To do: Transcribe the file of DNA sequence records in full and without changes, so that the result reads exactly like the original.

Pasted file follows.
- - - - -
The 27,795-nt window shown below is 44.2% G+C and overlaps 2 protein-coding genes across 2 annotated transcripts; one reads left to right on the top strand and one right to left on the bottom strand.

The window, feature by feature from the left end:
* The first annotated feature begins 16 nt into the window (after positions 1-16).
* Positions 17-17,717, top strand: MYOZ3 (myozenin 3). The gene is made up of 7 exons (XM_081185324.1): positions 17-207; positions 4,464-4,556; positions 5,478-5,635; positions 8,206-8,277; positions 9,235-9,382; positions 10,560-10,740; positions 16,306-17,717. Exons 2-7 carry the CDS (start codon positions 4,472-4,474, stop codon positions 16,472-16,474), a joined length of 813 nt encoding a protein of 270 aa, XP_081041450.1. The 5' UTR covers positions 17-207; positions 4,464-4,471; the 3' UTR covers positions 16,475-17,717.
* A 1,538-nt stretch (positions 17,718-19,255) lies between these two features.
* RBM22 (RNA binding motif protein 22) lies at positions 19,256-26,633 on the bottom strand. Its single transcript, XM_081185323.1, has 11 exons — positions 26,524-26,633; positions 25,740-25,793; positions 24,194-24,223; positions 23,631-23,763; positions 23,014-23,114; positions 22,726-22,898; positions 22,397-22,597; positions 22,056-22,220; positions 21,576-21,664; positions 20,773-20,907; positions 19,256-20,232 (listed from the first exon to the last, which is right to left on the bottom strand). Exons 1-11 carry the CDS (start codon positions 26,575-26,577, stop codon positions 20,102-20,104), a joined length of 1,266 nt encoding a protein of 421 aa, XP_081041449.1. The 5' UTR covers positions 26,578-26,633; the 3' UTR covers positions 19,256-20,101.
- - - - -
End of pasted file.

The 27,795-nt window shown below is 44.2% G+C and overlaps 2 protein-coding genes across 2 annotated transcripts; one reads left to right on the top strand and one right to left on the bottom strand.

The window, feature by feature from the left end:
* The first annotated feature begins 16 nt into the window (after positions 1-16).
* Positions 17-17,717, top strand: MYOZ3 (myozenin 3). The gene is made up of 7 exons (XM_081185324.1): positions 17-207; positions 4,464-4,556; positions 5,478-5,635; positions 8,206-8,277; positions 9,235-9,382; positions 10,560-10,740; positions 16,306-17,717. Exons 2-7 carry the CDS (start codon positions 4,472-4,474, stop codon positions 16,472-16,474), a joined length of 813 nt encoding a protein of 270 aa, XP_081041450.1. The 5' UTR covers positions 17-207; positions 4,464-4,471; the 3' UTR covers positions 16,475-17,717.
* A 1,538-nt stretch (positions 17,718-19,255) lies between these two features.
* RBM22 (RNA binding motif protein 22) lies at positions 19,256-26,633 on the bottom strand. Its single transcript, XM_081185323.1, has 11 exons — positions 26,524-26,633; positions 25,740-25,793; positions 24,194-24,223; positions 23,631-23,763; positions 23,014-23,114; positions 22,726-22,898; positions 22,397-22,597; positions 22,056-22,220; positions 21,576-21,664; positions 20,773-20,907; positions 19,256-20,232 (listed from the first exon to the last, which is right to left on the bottom strand). Exons 1-11 carry the CDS (start codon positions 26,575-26,577, stop codon positions 20,102-20,104), a joined length of 1,266 nt encoding a protein of 421 aa, XP_081041449.1. The 5' UTR covers positions 26,578-26,633; the 3' UTR covers positions 19,256-20,101.